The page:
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  • The Business Case for ESAs

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    “To see outside of a dead vision is not an optical illusion.”
    - Jeanette Winterson, from Art Objects: Essays on Ecstasy and Effrontery
     


    Arizona Legislative leaders are making a strong push to adopt unlimited Empowerment Scholarship Accounts (ESAs), a means to get state tax money to fund private schools.  Mathew Ladner of The Goldwater Institute made the case for unlimited ESAs in his 2012 study, “The way of the future: Education savings accounts for every American family.”  The premise is that parents are seemingly pitted against the faceless bureaucrats of the public education system who have little regard for individual students.  Conversely, Arizona State University’s Dr. David Garcia made an alternative case in The Teachers College Record in his December 7, 2012 article:  Protecting the Choice to Stay: “Education Savings Accounts” and Legislative Priorities.  What does this all mean?

    ‚ÄčESAs have passed legal muster in the courts (See: Nieuhaus v Huppenthal, 2011a.) since the delegation of the voucher is to the parent, NOT a private institution.  The legal case is over.  But the Garcia rebuttal argues that public schools are a parental choice, too.  And then he simply cites the Arizona constitution, “The legislature shall enact such laws as shall provide for the establishment and maintenance of a general and uniform public school system.” (Ariz. Const. Art. 11, Sec. 1).  There is no constitutional mandate that taxpayers must also fund private schools.

    Another way of looking at it is that if money were grown on Arizona’s palm trees, everyone could win if the legislature granted full use of ESAs while also securing a general and uniform public education system so that all choices are properly funded.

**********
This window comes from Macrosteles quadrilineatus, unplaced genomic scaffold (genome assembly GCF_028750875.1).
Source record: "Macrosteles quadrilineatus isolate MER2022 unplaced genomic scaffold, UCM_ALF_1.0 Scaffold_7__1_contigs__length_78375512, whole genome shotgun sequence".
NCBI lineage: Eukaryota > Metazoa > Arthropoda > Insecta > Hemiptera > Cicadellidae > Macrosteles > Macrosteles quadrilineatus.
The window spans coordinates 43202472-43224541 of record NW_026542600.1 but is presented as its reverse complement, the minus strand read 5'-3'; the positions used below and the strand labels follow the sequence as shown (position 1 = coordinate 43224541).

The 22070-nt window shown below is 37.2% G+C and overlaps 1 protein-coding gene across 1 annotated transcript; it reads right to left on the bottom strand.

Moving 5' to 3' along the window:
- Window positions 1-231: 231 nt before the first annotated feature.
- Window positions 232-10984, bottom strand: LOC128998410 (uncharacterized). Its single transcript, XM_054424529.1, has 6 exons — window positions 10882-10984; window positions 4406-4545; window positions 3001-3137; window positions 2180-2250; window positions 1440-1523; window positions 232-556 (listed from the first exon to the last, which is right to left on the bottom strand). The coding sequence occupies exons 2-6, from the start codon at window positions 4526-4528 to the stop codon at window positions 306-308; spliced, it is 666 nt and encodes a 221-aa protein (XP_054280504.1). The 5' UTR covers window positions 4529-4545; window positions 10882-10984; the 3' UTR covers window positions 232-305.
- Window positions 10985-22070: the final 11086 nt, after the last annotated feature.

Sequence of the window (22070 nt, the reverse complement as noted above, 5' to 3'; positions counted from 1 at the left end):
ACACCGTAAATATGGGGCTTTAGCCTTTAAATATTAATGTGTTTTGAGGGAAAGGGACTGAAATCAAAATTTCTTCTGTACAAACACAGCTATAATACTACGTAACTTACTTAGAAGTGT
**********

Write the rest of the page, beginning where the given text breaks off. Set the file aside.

Let the games begin.  100% funding for general and uniform public education; 100% funding for private/sectarian/religious and other schools, 100% funding for public charter schools and 100% funding for home schoolers.  Everyone wins.  Sure, that would work.  But say hello to massive new taxation.  And I mean MASSIVE as in BILLIONS of dollars.  

    Yet that case is not being made.  The case that IS being made is that ESAs will save taxpayers money.  Now enter the Joint Legislative Budget Committee (JLBC) which makes its living giving unbiased reports on fiscal impacts of proposed legislation.  JLBC findings on the current ESA expansion bills affirms that costs to the state will increase for taxpayers and definitively not result in savings as sponsors claim.

    Adding insult to injury, this risk is fueled by a narrative that ignores taxpayer risk in a state that already leads the nation in education choices for parents.  In fact, and just as one example, within a two-mile radius of the Phoenix Elementary School District boundary are 50 alternative schools!  Does that suggest that parents are lacking choices?  Oh, and less than 400 out of 7000 enrolled students opt for an out of district alternative school.  Clearly, ESAs are NOT the solution to a lack of parent choices which already exist; in droves. 

    I’m left with one, simply unavoidable conclusion.  Education funding IS the issue!  Even a 2.5% additional usage in ESAs in the K-12 system will cost Arizona taxpayers $24.5 million in extra costs, according to the JLBC.

    Let’s put it this way; the business and taxpayer case for ESA expansion is simply awful.  The parental choice need for ESAs is non-existent since we are already the largest pro-choice state in the nation for educational opportunity.  Adding insult to injury, an audit of how state taxpayer dollars are being used for existing ESAs suggests numerous and substantial fraud.  And those calling for this expansion have no answer to the simple question, is our refusal to fund respectable teacher salaries so distant on our public policy agenda that nothing else matters? 

    To see outside of a dead vision is not an optical illusion; unless you find expanded ESAs a path to state budget savings and student achievement; neither of which fogs a cold mirror with the breath of truth.        


    NOTE: Dick Foreman is president & CEO of ABEC.  To contact, please send him an e-mail.
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